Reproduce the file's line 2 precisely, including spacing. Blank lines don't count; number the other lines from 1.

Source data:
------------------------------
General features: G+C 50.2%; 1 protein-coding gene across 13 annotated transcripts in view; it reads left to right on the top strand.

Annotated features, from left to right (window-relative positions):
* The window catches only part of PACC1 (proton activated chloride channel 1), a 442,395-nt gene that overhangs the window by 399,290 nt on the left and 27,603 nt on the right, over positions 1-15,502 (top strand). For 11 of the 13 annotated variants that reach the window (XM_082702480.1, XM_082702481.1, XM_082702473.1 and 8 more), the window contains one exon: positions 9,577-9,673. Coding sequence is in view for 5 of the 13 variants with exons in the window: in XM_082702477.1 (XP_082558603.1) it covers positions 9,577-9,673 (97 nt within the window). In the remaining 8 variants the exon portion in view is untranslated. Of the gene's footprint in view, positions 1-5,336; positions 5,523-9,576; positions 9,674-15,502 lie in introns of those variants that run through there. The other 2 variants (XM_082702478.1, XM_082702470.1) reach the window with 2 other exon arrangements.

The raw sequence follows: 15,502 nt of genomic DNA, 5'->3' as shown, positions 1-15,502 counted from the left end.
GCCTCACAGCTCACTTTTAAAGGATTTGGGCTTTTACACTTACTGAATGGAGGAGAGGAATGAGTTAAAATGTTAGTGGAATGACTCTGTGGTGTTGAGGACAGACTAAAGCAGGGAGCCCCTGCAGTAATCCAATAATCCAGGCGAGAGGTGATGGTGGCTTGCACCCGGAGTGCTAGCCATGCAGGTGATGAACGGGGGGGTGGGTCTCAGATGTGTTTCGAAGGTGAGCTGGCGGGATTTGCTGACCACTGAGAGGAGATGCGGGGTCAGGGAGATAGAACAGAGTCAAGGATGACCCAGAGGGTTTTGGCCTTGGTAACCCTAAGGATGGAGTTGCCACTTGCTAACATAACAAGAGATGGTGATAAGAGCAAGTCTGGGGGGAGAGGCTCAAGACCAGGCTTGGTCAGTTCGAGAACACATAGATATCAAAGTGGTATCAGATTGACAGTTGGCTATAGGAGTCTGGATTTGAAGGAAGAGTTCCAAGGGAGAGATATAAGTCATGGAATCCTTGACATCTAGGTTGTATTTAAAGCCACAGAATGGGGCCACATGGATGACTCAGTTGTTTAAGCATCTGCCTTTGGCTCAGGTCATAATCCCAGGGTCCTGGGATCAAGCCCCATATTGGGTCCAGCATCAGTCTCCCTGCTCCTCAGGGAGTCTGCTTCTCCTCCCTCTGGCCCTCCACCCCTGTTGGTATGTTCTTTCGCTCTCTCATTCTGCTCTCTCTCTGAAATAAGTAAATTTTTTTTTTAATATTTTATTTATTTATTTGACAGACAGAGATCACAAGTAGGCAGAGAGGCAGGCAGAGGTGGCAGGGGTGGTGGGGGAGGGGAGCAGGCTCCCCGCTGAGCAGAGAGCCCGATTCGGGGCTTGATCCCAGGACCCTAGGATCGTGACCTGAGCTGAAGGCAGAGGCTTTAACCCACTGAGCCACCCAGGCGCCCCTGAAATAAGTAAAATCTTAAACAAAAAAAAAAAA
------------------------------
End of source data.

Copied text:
Annotated features, from left to right (window-relative positions):